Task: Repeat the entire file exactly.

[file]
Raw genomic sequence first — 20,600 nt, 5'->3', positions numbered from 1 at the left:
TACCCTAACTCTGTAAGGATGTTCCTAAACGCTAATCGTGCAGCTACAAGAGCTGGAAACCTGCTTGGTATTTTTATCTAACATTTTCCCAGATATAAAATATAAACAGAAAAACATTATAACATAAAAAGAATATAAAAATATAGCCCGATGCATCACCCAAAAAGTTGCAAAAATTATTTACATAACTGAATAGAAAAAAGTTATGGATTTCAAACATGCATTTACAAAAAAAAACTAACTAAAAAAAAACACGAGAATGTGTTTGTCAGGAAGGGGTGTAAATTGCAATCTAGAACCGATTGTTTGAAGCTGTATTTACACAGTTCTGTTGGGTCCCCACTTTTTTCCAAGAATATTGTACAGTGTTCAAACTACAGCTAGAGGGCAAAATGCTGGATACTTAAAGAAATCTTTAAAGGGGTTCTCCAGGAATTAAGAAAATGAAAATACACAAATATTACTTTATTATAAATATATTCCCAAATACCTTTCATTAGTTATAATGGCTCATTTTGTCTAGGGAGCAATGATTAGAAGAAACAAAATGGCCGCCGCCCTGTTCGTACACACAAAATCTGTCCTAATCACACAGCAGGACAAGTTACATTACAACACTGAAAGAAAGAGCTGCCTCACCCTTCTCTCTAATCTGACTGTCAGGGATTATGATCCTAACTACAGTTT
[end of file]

Raw genomic sequence first — 20,600 nt, 5'->3', positions numbered from 1 at the left:
TACCCTAACTCTGTAAGGATGTTCCTAAACGCTAATCGTGCAGCTACAAGAGCTGGAAACCTGCTTGGTATTTTTATCTAACATTTTCCCAGATATAAAATATAAACAGAAAAACATTATAACATAAAAAGAATATAAAAATATAGCCCGATGCATCACCCAAAAAGTTGCAAAAATTATTTACATAACTGAATAGAAAAAAGTTATGGATTTCAAACATGCATTTACAAAAAAAAACTAACTAAAAAAAAACACGAGAATGTGTTTGTCAGGAAGGGGTGTAAATTGCAATCTAGAACCGATTGTTTGAAGCTGTATTTACACAGTTCTGTTGGGTCCCCACTTTTTTCCAAGAATATTGTACAGTGTTCAAACTACAGCTAGAGGGCAAAATGCTGGATACTTAAAGAAATCTTTAAAGGGGTTCTCCAGGAATTAAGAAAATGAAAATACACAAATATTACTTTATTATAAATATATTCCCAAATACCTTTCATTAGTTATAATGGCTCATTTTGTCTAGGGAGCAATGATTAGAAGAAACAAAATGGCCGCCGCCCTGTTCGTACACACAAAATCTGTCCTAATCACACAGCAGGACAAGTTACATTACAACACTGAAAGAAAGAGCTGCCTCACCCTTCTCTCTAATCTGACTGTCAGGGATTATGATCCTAACTACAGTTT